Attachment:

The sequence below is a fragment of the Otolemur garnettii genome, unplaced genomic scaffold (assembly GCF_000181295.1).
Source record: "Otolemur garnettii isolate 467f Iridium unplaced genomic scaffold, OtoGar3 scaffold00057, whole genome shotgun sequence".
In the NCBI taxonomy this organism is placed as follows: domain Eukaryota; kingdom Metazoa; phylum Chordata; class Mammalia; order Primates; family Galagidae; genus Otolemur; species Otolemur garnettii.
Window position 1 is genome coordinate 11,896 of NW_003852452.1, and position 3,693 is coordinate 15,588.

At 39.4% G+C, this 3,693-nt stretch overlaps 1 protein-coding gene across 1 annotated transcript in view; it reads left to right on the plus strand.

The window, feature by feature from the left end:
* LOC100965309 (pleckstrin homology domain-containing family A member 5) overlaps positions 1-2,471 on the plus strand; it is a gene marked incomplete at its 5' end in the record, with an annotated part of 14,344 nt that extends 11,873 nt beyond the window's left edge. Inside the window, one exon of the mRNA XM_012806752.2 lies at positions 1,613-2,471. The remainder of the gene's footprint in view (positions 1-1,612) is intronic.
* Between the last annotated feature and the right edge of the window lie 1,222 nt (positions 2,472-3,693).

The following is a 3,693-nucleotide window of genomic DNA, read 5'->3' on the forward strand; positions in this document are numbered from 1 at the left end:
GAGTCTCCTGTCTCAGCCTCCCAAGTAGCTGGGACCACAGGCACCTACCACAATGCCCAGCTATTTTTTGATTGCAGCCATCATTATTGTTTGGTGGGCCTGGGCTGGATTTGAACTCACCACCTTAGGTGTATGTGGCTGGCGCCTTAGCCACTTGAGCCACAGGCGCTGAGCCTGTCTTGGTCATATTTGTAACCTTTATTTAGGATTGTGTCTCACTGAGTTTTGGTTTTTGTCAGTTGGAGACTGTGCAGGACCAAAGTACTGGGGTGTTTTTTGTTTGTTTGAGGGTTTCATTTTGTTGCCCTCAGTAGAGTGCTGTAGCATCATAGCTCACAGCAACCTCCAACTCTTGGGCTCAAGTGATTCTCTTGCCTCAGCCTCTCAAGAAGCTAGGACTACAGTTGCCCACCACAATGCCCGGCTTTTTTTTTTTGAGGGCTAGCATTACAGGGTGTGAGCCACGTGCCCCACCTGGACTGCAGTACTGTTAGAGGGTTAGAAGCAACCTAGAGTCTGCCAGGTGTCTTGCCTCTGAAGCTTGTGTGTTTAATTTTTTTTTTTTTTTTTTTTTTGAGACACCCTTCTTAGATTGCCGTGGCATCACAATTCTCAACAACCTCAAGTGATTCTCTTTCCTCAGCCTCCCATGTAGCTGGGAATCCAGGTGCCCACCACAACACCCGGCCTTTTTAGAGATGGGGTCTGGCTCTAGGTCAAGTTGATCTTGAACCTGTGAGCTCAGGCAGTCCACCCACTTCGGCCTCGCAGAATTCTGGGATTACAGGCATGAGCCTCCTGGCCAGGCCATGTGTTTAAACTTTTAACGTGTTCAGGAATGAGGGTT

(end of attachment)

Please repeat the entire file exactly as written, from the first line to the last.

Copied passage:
The sequence below is a fragment of the Otolemur garnettii genome, unplaced genomic scaffold (assembly GCF_000181295.1).
Source record: "Otolemur garnettii isolate 467f Iridium unplaced genomic scaffold, OtoGar3 scaffold00057, whole genome shotgun sequence".
In the NCBI taxonomy this organism is placed as follows: domain Eukaryota; kingdom Metazoa; phylum Chordata; class Mammalia; order Primates; family Galagidae; genus Otolemur; species Otolemur garnettii.
Window position 1 is genome coordinate 11,896 of NW_003852452.1, and position 3,693 is coordinate 15,588.

At 39.4% G+C, this 3,693-nt stretch overlaps 1 protein-coding gene across 1 annotated transcript in view; it reads left to right on the plus strand.

The window, feature by feature from the left end:
* LOC100965309 (pleckstrin homology domain-containing family A member 5) overlaps positions 1-2,471 on the plus strand; it is a gene marked incomplete at its 5' end in the record, with an annotated part of 14,344 nt that extends 11,873 nt beyond the window's left edge. Inside the window, one exon of the mRNA XM_012806752.2 lies at positions 1,613-2,471. The remainder of the gene's footprint in view (positions 1-1,612) is intronic.
* Between the last annotated feature and the right edge of the window lie 1,222 nt (positions 2,472-3,693).

The following is a 3,693-nucleotide window of genomic DNA, read 5'->3' on the forward strand; positions in this document are numbered from 1 at the left end:
GAGTCTCCTGTCTCAGCCTCCCAAGTAGCTGGGACCACAGGCACCTACCACAATGCCCAGCTATTTTTTGATTGCAGCCATCATTATTGTTTGGTGGGCCTGGGCTGGATTTGAACTCACCACCTTAGGTGTATGTGGCTGGCGCCTTAGCCACTTGAGCCACAGGCGCTGAGCCTGTCTTGGTCATATTTGTAACCTTTATTTAGGATTGTGTCTCACTGAGTTTTGGTTTTTGTCAGTTGGAGACTGTGCAGGACCAAAGTACTGGGGTGTTTTTTGTTTGTTTGAGGGTTTCATTTTGTTGCCCTCAGTAGAGTGCTGTAGCATCATAGCTCACAGCAACCTCCAACTCTTGGGCTCAAGTGATTCTCTTGCCTCAGCCTCTCAAGAAGCTAGGACTACAGTTGCCCACCACAATGCCCGGCTTTTTTTTTTTGAGGGCTAGCATTACAGGGTGTGAGCCACGTGCCCCACCTGGACTGCAGTACTGTTAGAGGGTTAGAAGCAACCTAGAGTCTGCCAGGTGTCTTGCCTCTGAAGCTTGTGTGTTTAATTTTTTTTTTTTTTTTTTTTTTGAGACACCCTTCTTAGATTGCCGTGGCATCACAATTCTCAACAACCTCAAGTGATTCTCTTTCCTCAGCCTCCCATGTAGCTGGGAATCCAGGTGCCCACCACAACACCCGGCCTTTTTAGAGATGGGGTCTGGCTCTAGGTCAAGTTGATCTTGAACCTGTGAGCTCAGGCAGTCCACCCACTTCGGCCTCGCAGAATTCTGGGATTACAGGCATGAGCCTCCTGGCCAGGCCATGTGTTTAAACTTTTAACGTGTTCAGGAATGAGGGTT